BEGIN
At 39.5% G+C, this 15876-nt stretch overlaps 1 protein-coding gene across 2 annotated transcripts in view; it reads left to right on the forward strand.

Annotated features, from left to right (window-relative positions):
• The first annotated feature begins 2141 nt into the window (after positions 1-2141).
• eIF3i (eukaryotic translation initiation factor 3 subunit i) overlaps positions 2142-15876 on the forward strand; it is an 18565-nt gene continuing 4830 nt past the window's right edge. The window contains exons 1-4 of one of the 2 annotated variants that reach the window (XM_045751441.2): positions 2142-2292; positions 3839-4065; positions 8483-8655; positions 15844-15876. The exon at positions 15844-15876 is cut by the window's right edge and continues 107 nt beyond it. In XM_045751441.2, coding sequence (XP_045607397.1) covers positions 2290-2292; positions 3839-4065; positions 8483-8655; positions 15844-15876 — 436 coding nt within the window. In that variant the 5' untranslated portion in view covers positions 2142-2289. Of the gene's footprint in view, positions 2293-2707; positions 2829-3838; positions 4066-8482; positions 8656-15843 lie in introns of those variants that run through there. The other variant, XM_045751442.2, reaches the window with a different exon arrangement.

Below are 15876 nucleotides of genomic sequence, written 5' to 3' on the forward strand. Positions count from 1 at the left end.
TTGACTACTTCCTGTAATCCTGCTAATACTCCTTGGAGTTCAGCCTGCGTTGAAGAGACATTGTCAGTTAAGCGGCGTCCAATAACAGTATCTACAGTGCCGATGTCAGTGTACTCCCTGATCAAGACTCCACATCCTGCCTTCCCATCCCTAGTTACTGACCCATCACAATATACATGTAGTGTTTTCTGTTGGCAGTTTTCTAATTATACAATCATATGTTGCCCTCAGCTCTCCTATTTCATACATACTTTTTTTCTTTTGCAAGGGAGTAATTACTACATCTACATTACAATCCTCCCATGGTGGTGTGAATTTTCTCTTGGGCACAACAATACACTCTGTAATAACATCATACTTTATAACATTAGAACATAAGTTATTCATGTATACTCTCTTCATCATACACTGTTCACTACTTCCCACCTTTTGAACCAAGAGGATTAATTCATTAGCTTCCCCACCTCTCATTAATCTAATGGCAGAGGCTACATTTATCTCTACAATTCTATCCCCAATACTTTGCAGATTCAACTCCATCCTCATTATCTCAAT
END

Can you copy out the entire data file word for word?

At 39.5% G+C, this 15876-nt stretch overlaps 1 protein-coding gene across 2 annotated transcripts in view; it reads left to right on the forward strand.

Annotated features, from left to right (window-relative positions):
• The first annotated feature begins 2141 nt into the window (after positions 1-2141).
• eIF3i (eukaryotic translation initiation factor 3 subunit i) overlaps positions 2142-15876 on the forward strand; it is an 18565-nt gene continuing 4830 nt past the window's right edge. The window contains exons 1-4 of one of the 2 annotated variants that reach the window (XM_045751441.2): positions 2142-2292; positions 3839-4065; positions 8483-8655; positions 15844-15876. The exon at positions 15844-15876 is cut by the window's right edge and continues 107 nt beyond it. In XM_045751441.2, coding sequence (XP_045607397.1) covers positions 2290-2292; positions 3839-4065; positions 8483-8655; positions 15844-15876 — 436 coding nt within the window. In that variant the 5' untranslated portion in view covers positions 2142-2289. Of the gene's footprint in view, positions 2293-2707; positions 2829-3838; positions 4066-8482; positions 8656-15843 lie in introns of those variants that run through there. The other variant, XM_045751442.2, reaches the window with a different exon arrangement.

Below are 15876 nucleotides of genomic sequence, written 5' to 3' on the forward strand. Positions count from 1 at the left end.
TTGACTACTTCCTGTAATCCTGCTAATACTCCTTGGAGTTCAGCCTGCGTTGAAGAGACATTGTCAGTTAAGCGGCGTCCAATAACAGTATCTACAGTGCCGATGTCAGTGTACTCCCTGATCAAGACTCCACATCCTGCCTTCCCATCCCTAGTTACTGACCCATCACAATATACATGTAGTGTTTTCTGTTGGCAGTTTTCTAATTATACAATCATATGTTGCCCTCAGCTCTCCTATTTCATACATACTTTTTTTCTTTTGCAAGGGAGTAATTACTACATCTACATTACAATCCTCCCATGGTGGTGTGAATTTTCTCTTGGGCACAACAATACACTCTGTAATAACATCATACTTTATAACATTAGAACATAAGTTATTCATGTATACTCTCTTCATCATACACTGTTCACTACTTCCCACCTTTTGAACCAAGAGGATTAATTCATTAGCTTCCCCACCTCTCATTAATCTAATGGCAGAGGCTACATTTATCTCTACAATTCTATCCCCAATACTTTGCAGATTCAACTCCATCCTCATTATCTCAAT